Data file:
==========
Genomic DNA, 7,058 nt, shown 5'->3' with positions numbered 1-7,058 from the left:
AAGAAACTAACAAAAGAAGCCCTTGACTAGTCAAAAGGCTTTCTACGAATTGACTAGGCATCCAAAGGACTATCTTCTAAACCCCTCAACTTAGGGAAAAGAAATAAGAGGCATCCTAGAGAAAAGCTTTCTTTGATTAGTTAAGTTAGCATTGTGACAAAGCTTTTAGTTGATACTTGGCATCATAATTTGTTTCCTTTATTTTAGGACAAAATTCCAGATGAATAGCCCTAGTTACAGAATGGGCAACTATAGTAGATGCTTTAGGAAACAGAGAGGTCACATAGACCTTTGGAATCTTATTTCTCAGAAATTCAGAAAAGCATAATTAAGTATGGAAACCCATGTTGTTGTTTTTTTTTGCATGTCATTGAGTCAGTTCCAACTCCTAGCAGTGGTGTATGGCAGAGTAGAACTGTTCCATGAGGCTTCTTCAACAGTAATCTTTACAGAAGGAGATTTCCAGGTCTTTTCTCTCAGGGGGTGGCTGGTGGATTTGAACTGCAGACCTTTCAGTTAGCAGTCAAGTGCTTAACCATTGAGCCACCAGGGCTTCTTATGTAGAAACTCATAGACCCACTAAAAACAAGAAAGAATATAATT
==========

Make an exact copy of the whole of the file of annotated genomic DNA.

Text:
Genomic DNA, 7,058 nt, shown 5'->3' with positions numbered 1-7,058 from the left:
AAGAAACTAACAAAAGAAGCCCTTGACTAGTCAAAAGGCTTTCTACGAATTGACTAGGCATCCAAAGGACTATCTTCTAAACCCCTCAACTTAGGGAAAAGAAATAAGAGGCATCCTAGAGAAAAGCTTTCTTTGATTAGTTAAGTTAGCATTGTGACAAAGCTTTTAGTTGATACTTGGCATCATAATTTGTTTCCTTTATTTTAGGACAAAATTCCAGATGAATAGCCCTAGTTACAGAATGGGCAACTATAGTAGATGCTTTAGGAAACAGAGAGGTCACATAGACCTTTGGAATCTTATTTCTCAGAAATTCAGAAAAGCATAATTAAGTATGGAAACCCATGTTGTTGTTTTTTTTTGCATGTCATTGAGTCAGTTCCAACTCCTAGCAGTGGTGTATGGCAGAGTAGAACTGTTCCATGAGGCTTCTTCAACAGTAATCTTTACAGAAGGAGATTTCCAGGTCTTTTCTCTCAGGGGGTGGCTGGTGGATTTGAACTGCAGACCTTTCAGTTAGCAGTCAAGTGCTTAACCATTGAGCCACCAGGGCTTCTTATGTAGAAACTCATAGACCCACTAAAAACAAGAAAGAATATAATT